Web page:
You might also like
BY ADAM NI
Chinese President Xi Jinping wants to transform China’s military into the world’s most powerful force by 2050. And he could be on track to do it.
On the opening day of its National People’s Congress in Beijing yesterday, China reported a defence budget of ¥1.11 trillion ($A225 billion) for 2018. That represents an 8.1% increase in its defence budget, compared to a 7% increase last year.
China’s military has modernised rapidly in recent years. Since January alone it has demonstrated new capabilities in stealth fighter jets, drones, naval ships and advanced missiles.
Chinese scientists are also working to develop revolutionary technologies that would change the way wars are fought – and the way we live.
Challenging US military might
While China still lags the US in overall technological capability, it has narrowed the gap substantially. In the coming decades, it is poised to challenge US technological supremacy in key fields such as artificial intelligence, supercomputing and quantum information science.
What explains China’s rise as a technological power?
First, it has leveraged the innovation of other countries via technology transfers, and the acquisition of foreign companies and talent. It has also been reverse-engineering Western technology, and conducting state-sponsored industrial espionage.
According to one security analysis, between 2006 and 2013 the Chinese military stole confidential data from more than 140 organisations around the world. The problem was so serious that in May 2014, the US Department of Justice indicted five Chinese military hackers for cyber-espionage activities against US companies.
Second, China has been able to mobilise resources for priority technology sectors and research and development (R&D) projects in a way that many democracies are simply unable to do because of the limits of government power or popular mandate. Large state subsidies, government R&D funding, tailored regulations, market barriers and lax individual rights (such as privacy) protection have given Chinese domestic companies an edge over their foreign competitors.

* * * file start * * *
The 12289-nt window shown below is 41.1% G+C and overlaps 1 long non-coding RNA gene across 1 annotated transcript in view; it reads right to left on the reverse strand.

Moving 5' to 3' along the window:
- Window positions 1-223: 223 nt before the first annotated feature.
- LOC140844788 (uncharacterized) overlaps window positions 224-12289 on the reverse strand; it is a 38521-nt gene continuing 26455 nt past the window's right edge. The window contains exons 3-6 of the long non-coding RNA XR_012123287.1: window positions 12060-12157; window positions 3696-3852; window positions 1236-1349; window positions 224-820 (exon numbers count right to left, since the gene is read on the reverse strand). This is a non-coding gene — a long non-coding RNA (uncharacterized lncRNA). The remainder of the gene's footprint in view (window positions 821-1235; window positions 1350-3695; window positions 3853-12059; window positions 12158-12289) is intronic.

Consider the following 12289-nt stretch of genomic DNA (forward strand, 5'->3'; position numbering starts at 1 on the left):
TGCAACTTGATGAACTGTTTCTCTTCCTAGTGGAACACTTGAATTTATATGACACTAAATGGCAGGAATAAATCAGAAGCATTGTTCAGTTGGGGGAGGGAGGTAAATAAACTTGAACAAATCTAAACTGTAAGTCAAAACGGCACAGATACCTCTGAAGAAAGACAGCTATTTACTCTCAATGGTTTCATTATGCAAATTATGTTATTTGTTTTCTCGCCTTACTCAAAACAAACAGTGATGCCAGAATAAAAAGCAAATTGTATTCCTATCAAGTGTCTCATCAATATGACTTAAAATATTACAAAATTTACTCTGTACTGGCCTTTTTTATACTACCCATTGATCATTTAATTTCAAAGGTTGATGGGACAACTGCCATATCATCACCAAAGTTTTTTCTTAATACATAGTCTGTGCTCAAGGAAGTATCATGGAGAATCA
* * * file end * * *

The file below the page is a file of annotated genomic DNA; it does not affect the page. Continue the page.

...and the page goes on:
A good example of this is the rise of China’s internet sector to global prominence, as represented by giants such as Tencent and Alibaba.
Finally, China has substantially increased its R&D expenditure in recent years. From 2012 to 2017, China’s annual R&D spending rose 70.9% to ¥1.76 trillion ($A356 billion). The US National Science Board expects China to surpass the US in R&D investment, in purchasing power terms, by the end of this year.
China’s new superweapons
Here are a few examples of how China is making rapid progress in high-tech fields with military applications.
Hypersonic technology could one day allow us to travel from Beijing to New York in about two hours, rather than the 13 hours it currently takes. China is developing a hypersonic glide vehicle known as DF-ZF to make its nuclear and non-nuclear missiles extremely fast, manoeuvrable and capable of defeating existing missile defence systems.
To support this effort, China is building the world’s most advanced hypersonic wind tunnel for testing the extreme conditions of supersonic flight. While an operational hypersonic missile is still years away, once developed it would be a formidable weapon. It could also have a destabilising effect on strategic relations between China and other powers by compressing the time window for decision-making in a conflict or crisis situation.
To read the full article by Adam Ni, visit The Conversation’s website.